Some internet signals strained with stay-at-home demand

CANNON TOWNSHIP, Mich. (WOOD) — Like many families, the Behms have had to get used to the new normal under the state’s order to stay home to slow the spread of coronavirus. Justin Behm, his wife and three sons have adjusted to the constant togetherness.

Their internet signal hasn’t.

“I won’t lie. It’s been a challenge,” Behm said. “You have three kids on video doing classwork, and you have me on conference calls with 200-people team calls and my wife comes home and tries to do work. It just can’t handle it.”

Gov. Gretchen Whitmer’s decision to close schools for the rest of the academic year will have students, teachers and parents relying on their home internet signals to continue lessons. But can the infrastructure handle the demand?

In some cases, the answer is no.

Behm and his neighbors have to rely on a basic signal to get online at their home east of Rockford. He said the neighborhood association began asking for high-speed internet long before COVID-19 became a problem, offering to guarantee the number of homes signing up and offering to pay up front for services.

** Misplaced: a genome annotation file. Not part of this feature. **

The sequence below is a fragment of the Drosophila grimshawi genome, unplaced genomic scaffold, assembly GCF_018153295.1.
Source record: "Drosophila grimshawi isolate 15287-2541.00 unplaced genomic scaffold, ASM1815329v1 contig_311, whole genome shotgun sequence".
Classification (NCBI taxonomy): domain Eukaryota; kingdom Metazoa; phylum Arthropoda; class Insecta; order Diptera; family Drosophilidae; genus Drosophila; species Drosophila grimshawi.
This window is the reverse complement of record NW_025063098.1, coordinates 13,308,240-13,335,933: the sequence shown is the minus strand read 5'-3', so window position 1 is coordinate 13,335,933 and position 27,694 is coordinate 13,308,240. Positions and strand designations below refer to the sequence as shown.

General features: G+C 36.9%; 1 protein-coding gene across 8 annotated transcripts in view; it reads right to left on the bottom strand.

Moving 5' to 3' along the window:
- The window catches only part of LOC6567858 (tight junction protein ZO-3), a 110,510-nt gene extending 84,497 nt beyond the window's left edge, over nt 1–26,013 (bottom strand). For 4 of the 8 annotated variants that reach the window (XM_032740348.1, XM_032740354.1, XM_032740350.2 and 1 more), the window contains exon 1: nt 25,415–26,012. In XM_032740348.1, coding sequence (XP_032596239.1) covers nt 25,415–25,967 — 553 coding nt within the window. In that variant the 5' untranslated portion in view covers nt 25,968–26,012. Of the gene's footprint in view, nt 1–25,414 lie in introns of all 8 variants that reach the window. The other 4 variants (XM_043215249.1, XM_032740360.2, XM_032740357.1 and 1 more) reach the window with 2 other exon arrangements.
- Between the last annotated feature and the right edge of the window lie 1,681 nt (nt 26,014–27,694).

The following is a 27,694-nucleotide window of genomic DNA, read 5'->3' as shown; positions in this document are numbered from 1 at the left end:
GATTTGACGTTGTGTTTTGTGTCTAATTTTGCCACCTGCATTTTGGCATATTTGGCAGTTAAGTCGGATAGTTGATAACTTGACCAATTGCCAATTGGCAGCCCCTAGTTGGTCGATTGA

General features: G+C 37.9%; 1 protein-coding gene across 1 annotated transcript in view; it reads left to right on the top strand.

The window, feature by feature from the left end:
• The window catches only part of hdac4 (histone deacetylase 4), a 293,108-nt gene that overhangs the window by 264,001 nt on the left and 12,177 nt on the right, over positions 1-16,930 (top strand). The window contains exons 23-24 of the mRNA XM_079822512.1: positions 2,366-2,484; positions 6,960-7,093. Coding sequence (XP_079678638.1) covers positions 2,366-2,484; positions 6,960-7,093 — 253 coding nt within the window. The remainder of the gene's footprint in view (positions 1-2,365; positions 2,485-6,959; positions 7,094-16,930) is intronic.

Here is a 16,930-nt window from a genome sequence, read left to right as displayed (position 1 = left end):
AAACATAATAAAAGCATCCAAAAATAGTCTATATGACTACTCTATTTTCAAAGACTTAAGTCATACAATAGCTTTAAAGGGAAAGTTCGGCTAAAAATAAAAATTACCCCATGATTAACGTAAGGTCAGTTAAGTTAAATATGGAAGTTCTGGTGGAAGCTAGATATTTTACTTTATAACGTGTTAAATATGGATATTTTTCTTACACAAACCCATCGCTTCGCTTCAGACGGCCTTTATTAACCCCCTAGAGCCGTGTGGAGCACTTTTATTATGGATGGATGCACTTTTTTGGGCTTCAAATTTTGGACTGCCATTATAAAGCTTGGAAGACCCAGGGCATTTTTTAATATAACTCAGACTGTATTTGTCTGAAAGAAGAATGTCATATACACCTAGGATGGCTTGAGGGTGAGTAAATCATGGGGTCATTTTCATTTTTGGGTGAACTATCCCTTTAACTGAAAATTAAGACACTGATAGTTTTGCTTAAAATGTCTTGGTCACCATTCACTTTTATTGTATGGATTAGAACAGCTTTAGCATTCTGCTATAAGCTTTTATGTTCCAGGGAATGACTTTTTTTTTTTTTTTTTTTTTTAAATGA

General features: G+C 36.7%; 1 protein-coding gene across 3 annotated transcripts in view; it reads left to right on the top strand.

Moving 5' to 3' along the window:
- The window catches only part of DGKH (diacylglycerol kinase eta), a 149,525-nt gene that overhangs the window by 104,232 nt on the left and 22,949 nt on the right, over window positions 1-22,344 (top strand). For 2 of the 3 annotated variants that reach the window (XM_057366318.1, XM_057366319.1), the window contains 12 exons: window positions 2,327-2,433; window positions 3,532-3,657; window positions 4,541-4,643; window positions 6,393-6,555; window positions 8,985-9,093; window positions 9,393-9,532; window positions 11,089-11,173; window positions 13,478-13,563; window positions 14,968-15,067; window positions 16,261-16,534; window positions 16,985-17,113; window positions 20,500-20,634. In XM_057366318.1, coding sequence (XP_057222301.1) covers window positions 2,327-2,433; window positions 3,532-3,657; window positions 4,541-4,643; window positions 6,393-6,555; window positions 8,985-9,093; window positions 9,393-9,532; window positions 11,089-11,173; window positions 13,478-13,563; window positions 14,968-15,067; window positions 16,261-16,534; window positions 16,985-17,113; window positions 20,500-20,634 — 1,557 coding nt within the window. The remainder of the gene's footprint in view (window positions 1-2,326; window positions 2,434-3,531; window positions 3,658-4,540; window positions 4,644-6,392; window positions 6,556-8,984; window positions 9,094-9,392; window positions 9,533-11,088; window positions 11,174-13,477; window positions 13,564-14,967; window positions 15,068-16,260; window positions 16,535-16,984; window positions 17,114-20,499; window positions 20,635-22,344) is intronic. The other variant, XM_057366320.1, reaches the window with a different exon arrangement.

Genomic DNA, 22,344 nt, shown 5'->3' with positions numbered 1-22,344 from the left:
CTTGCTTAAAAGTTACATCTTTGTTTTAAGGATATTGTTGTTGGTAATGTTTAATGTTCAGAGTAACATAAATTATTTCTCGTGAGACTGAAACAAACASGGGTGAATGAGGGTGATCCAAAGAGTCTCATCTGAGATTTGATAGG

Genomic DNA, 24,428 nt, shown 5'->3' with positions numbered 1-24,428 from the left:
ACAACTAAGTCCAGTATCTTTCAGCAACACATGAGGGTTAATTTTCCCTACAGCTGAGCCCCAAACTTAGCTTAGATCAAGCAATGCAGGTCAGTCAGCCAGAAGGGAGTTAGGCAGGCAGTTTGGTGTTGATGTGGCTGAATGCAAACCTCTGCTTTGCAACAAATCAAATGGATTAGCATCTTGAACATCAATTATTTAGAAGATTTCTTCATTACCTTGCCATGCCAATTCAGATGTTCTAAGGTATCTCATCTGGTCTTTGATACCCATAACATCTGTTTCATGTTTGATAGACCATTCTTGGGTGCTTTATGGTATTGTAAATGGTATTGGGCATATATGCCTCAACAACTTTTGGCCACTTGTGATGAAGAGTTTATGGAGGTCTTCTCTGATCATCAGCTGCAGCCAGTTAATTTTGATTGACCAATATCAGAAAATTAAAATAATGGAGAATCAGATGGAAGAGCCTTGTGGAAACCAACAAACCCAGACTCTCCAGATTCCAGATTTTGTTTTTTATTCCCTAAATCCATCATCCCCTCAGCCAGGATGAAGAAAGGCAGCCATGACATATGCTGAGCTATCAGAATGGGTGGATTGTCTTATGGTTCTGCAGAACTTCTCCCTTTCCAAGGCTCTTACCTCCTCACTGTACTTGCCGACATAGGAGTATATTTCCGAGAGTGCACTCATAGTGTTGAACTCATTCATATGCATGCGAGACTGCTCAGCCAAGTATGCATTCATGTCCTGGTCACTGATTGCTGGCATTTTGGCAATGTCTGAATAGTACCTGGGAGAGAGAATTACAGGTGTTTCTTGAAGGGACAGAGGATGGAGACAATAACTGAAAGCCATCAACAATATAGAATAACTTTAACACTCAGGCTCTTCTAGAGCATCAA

“With 17 homes, each home an acre or two, it just doesn’t meet (the provider’s) return-on-investment thresholds,” Behm said.

He declined to name the service provider because he knows of other neighborhoods with other providers but the same issue.

“I would say those are the fringe cases now. That’s probably not the main focus or not the largest percentage of people anymore,” Behm said. “But for those people, we’re still struggling.”

Rockford Public Schools Superintendent Dr. Michael Shibler says about 93% of his student population has access to technology and the internet. Families with limited internet access may have to go old-school.

“Those students, we’ll make available paper pencil instruction materials.” Shibler told News 8.

Behm has also come up with contingencies:

“There are time I work off hours. I’ll do calls and things later in the day if the boys are doing stuff during the day,” Behm said.

He said he is hoping internet providers get the message and make improvements soon, because the effects of the COVID-19 crisis aren’t going away anytime soon.